Medicare plan will hurt those with severe mental illnesses

Over the last several years, the FDA has approved a number of medications to treat severe mental illness that have the advantage of lasting for weeks or months at a time. These drugs have proven successful in treating conditions such as schizophrenia, bipolar disorder, and opioid addiction and offer options and hope to individuals and families living with these illnesses. Unfortunately, a new proposal by the Centers for Medicare and Medicaid Services (CMS) could undermine access to these life-changing therapies.

Schizophrenia is a complicated and often hard to treat illness that strikes young people on the brink of adulthood. Schizophrenia can shatter the plans young adults have for themselves and the dreams of their families. But, with the right treatments, we can keep a young patient in school or in a job and avert lifelong disability.

{mosads}There is much we do not know about schizophrenia, but we do know that medications, specifically long-acting injectable antipsychotics, can be critical to treatment and recovery. One-third of all prescriptions for oral medications go unfilled and more than half are taken incorrectly. When medications aren’t taken as prescribed, conditions can worsen, resulting in ER visits and hospitalizations.

Long-acting injectable medications offer an alternative delivery mechanism that frees people from prescription regimens calling for them to take multiple pills every day. A monthly appointment to receive medication can make for a much better outcome and can save money. A sharp decrease in schizophrenia-related hospital admissions has been demonstrated with the use of injectable, when compared to oral, medications. We should be striving to increase the availability of these life-changing medications. Unfortunately, the opposite is happening.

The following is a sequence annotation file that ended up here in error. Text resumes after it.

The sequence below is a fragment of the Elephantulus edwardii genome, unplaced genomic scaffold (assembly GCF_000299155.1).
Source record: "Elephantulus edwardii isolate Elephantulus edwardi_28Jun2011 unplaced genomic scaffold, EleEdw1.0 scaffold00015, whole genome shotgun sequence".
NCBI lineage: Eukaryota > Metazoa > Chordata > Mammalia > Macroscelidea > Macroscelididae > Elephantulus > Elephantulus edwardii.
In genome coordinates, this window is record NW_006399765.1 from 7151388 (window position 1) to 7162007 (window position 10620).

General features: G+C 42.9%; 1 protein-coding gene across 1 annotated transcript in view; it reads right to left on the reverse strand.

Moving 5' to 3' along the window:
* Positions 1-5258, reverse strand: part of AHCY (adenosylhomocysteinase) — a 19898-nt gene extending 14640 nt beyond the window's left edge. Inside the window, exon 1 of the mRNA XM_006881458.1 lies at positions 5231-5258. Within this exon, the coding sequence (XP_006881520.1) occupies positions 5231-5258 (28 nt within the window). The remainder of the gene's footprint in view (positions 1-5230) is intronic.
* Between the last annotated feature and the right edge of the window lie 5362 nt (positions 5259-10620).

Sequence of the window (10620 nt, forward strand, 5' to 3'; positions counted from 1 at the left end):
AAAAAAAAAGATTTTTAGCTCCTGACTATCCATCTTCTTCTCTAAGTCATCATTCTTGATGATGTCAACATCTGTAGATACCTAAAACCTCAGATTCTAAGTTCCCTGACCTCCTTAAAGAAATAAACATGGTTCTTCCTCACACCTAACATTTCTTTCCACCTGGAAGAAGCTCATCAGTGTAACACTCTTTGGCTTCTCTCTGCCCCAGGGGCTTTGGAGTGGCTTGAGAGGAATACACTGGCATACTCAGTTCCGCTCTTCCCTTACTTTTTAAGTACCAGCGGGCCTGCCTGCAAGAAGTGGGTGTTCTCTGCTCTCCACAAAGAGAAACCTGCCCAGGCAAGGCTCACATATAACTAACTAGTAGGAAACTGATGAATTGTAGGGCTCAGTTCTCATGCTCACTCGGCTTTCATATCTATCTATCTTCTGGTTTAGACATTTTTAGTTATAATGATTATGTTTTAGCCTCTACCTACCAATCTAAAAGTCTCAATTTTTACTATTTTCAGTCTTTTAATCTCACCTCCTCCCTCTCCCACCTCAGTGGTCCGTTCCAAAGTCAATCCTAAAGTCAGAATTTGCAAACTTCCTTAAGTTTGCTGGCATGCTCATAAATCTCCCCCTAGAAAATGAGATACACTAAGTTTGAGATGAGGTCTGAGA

Currently, injectable medications are underutilized due to prescribing barriers. Despite federal parity laws, doctors face requirements to first try and fail with an oral drug and insistence on prior authorization. Ultimately, these requirements force patients to endure unnecessary hardship and wait times to receive the care they need. Additionally, clinics that administer these medications are struggling to cover costs.

On top of these existing burdens, a new proposal by CMS would cut reimbursements for these drugs and further limit access to them. At a time when mental illnesses and addictions are getting unprecedented policy attention it is ironic that we are proposing to limit available treatments. That’s a step in the wrong direction.

CMS knows these medicines are important. The Center for Medicare and Medicaid Innovation, recently funded a project called Care Transitions Network for People with Serious Mental Illness in New York which explicitly seeks to increase the use of injectable medications for persons with serious mental illness as a strategy to reduce readmissions. If all goes as planned, the Care Transitions Network expects to avoid 1,150 hospitalizations and $12.6 million in costs in the first year. Over the four-year life of the project, 16,000 hospitalizations – and $186 million in spending – may be avoided. 

The CMS proposal could hurt this project as well as patients across the country that would benefit from injectable medications. Fortunately, there is a glimmer of hope. Dozens of patient and physicians groups have expressed serious concerns, and House and Senate lawmakers on both sides of the aisle have called on CMS to withdraw its proposed rule. We join these congressional leaders, advocates and practitioners in urging CMS to reconsider. Medications that help the people who most need our support should be accessible to all. The cost of this proposed rule is unacceptably high.

Rosenberg is the President and CEO of National Council for Behavioral Health.


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